The former police officer who fatally shot Daunte Wright during a traffic stop was sentenced to two years in prison on Friday, far less than the standard of about seven years for manslaughter, after a judge said leniency was warranted because the officer had meant to fire her Taser and not her gun.
Jurors convicted the former officer, Kimberly Potter, on two counts of manslaughter in December. They found that she had acted recklessly when she fired a bullet into Mr. Wright’s chest after warning that she was going to stun him and yelling: “Taser! Taser! Taser!”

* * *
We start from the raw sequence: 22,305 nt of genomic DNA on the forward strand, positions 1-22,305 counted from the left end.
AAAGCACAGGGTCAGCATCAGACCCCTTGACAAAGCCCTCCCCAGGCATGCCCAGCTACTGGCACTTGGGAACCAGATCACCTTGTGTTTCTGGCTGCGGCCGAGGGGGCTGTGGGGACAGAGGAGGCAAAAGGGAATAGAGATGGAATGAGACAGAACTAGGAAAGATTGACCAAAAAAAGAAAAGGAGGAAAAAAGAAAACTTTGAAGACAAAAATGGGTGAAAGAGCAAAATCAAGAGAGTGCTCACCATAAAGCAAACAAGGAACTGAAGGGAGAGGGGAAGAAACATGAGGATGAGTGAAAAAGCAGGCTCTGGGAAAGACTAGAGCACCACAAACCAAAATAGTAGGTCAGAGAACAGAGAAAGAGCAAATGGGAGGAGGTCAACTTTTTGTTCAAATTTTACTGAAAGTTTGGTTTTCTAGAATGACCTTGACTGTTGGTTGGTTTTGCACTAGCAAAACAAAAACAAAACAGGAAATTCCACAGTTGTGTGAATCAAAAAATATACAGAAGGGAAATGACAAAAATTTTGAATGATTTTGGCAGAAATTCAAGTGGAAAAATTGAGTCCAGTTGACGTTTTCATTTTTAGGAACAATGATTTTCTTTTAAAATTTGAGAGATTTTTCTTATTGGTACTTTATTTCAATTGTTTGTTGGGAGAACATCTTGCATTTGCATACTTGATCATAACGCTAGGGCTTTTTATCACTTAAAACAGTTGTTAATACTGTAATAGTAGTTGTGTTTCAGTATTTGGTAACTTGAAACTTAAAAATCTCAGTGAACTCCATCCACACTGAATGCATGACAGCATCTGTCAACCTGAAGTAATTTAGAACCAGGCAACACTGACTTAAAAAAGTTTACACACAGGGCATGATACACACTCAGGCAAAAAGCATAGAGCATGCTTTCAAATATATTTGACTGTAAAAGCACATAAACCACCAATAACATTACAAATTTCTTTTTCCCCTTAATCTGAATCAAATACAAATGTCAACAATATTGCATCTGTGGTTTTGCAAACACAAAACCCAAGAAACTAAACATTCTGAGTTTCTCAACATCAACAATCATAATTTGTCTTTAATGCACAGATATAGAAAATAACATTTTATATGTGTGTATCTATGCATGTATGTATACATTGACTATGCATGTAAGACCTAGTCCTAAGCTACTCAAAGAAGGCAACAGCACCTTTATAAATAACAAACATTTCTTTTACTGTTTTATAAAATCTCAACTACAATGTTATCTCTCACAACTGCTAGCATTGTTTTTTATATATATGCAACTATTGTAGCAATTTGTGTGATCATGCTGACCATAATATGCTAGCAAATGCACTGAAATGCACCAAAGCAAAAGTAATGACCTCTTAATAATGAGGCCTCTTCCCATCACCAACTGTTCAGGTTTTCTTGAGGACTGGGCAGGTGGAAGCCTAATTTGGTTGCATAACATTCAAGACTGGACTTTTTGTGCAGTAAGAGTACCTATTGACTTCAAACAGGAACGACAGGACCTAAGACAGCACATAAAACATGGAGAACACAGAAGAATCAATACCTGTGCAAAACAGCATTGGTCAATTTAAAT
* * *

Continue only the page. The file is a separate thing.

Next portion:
Ms. Potter, a 49-year-old white woman who served on the police force in Brooklyn Center, Minn., resigned two days after the shooting in April, during a time of chaotic protests over the killing of Mr. Wright, a 20-year-old Black man. She has been imprisoned since the guilty verdict on Dec. 23.
Judge Regina M. Chu sentenced Ms. Potter on only the most serious count, first-degree manslaughter, in accordance with Minnesota law. The state’s sentencing guidelines list the felony count as having a presumptive punishment of a little more than seven years in prison, though the maximum penalty is 15 years. Judge Chu said the case was far different from most manslaughter cases, as well as from other high-profile police killings.
Mr. Wright’s relatives said they were outraged by the leniency of the two-year sentence Ms. Potter received.